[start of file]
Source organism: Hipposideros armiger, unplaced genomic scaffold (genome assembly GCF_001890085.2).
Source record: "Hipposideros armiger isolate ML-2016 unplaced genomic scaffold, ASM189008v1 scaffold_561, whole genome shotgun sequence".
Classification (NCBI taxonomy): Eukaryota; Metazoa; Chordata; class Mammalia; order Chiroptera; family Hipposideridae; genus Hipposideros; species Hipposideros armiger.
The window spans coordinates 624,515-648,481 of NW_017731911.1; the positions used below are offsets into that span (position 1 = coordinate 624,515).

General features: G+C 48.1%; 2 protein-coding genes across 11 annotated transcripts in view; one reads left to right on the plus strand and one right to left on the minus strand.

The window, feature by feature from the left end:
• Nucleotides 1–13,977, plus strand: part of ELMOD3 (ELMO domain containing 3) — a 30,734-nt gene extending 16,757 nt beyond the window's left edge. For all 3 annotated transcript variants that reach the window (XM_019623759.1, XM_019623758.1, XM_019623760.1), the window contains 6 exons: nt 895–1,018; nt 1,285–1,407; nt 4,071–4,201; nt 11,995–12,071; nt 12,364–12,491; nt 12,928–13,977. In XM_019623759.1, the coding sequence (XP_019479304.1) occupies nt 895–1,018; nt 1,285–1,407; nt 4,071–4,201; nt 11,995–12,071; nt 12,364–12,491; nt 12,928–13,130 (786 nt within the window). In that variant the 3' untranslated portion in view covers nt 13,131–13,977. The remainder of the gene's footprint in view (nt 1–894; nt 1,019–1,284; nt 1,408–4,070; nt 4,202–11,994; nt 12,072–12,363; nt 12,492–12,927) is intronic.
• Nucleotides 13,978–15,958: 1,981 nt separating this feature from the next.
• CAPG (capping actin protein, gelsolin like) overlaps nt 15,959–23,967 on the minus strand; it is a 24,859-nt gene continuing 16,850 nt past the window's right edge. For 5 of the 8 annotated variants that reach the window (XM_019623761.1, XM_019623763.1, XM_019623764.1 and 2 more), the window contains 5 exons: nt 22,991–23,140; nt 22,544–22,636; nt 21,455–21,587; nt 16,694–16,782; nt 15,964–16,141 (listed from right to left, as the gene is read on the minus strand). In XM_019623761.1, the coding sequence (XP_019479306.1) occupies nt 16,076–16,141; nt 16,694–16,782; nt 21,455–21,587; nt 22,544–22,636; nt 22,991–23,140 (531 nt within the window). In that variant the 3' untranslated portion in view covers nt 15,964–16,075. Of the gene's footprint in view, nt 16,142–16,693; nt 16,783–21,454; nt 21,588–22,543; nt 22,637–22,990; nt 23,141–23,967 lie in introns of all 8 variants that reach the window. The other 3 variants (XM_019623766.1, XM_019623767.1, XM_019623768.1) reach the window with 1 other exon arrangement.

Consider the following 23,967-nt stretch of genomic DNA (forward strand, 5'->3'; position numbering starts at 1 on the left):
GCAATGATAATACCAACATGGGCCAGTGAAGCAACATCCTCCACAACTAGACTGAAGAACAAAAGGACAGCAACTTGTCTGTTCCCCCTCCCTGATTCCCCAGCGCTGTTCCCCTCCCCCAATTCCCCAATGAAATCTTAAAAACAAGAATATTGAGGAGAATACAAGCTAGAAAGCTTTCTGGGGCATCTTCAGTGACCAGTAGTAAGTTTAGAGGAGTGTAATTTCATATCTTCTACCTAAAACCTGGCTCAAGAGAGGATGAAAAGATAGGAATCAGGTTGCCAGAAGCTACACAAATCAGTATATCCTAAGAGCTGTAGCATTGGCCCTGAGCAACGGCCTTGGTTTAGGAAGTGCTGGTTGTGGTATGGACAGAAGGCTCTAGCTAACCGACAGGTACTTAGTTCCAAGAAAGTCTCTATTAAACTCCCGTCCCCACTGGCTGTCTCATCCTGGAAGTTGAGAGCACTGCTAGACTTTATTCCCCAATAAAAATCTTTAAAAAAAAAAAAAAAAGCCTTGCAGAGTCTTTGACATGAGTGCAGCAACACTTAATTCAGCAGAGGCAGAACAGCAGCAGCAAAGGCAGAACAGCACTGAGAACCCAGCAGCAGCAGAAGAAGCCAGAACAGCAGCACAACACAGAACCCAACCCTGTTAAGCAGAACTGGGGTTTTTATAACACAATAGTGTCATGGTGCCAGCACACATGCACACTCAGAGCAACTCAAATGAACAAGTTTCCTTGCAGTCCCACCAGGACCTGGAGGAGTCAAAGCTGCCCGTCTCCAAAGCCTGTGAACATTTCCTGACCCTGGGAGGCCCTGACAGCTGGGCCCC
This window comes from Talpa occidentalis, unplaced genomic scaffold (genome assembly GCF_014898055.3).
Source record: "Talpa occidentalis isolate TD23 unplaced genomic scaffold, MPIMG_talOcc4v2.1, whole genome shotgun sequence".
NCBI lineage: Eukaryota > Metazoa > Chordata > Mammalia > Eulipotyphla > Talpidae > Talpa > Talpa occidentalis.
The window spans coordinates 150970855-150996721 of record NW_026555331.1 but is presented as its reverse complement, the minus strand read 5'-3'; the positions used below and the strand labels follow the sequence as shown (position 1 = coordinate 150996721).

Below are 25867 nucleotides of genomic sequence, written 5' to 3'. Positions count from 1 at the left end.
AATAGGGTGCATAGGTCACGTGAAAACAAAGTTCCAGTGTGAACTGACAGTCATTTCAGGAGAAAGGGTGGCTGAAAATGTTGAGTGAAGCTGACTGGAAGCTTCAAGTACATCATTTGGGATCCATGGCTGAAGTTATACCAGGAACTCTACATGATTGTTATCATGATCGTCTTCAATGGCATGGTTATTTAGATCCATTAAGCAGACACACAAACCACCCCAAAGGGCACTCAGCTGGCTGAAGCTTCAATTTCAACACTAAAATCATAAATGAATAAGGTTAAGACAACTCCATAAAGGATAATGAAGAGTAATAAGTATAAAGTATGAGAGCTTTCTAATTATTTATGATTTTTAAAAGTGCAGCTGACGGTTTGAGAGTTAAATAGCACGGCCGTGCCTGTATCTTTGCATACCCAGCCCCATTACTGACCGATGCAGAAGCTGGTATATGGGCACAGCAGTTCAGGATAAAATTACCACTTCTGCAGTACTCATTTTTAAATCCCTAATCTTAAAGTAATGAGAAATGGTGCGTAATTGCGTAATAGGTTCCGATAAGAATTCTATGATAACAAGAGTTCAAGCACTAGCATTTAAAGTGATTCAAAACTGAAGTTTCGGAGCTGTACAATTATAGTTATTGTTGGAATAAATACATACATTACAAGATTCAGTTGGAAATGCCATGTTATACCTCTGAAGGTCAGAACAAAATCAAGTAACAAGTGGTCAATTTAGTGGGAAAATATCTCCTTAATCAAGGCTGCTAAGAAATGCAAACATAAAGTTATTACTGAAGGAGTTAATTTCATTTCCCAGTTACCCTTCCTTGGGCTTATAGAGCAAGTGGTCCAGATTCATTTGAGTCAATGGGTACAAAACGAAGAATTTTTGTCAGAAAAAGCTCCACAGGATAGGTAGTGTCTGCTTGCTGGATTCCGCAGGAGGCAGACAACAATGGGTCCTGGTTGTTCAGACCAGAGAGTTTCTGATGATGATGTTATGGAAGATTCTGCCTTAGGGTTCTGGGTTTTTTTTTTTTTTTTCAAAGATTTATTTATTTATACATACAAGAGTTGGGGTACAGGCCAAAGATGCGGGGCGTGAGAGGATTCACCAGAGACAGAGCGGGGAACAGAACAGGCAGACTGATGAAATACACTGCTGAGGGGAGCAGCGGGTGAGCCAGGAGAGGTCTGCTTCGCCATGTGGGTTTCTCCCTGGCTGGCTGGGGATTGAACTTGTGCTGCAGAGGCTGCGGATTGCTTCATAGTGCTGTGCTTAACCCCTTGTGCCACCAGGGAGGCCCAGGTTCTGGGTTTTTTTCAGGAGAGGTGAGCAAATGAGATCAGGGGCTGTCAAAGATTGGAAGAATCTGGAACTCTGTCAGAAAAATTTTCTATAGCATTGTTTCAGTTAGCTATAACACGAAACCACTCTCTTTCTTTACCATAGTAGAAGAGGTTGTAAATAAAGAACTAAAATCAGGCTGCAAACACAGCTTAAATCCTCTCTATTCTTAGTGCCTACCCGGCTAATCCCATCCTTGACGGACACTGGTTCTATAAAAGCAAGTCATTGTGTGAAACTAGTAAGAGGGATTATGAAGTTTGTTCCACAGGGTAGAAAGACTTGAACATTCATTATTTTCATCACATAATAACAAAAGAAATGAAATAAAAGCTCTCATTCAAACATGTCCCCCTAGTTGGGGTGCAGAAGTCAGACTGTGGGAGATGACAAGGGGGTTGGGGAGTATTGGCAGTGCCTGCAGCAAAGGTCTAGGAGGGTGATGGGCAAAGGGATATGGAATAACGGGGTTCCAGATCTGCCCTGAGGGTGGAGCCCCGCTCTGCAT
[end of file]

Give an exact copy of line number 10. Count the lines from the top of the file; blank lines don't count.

Consider the following 23,967-nt stretch of genomic DNA (forward strand, 5'->3'; position numbering starts at 1 on the left):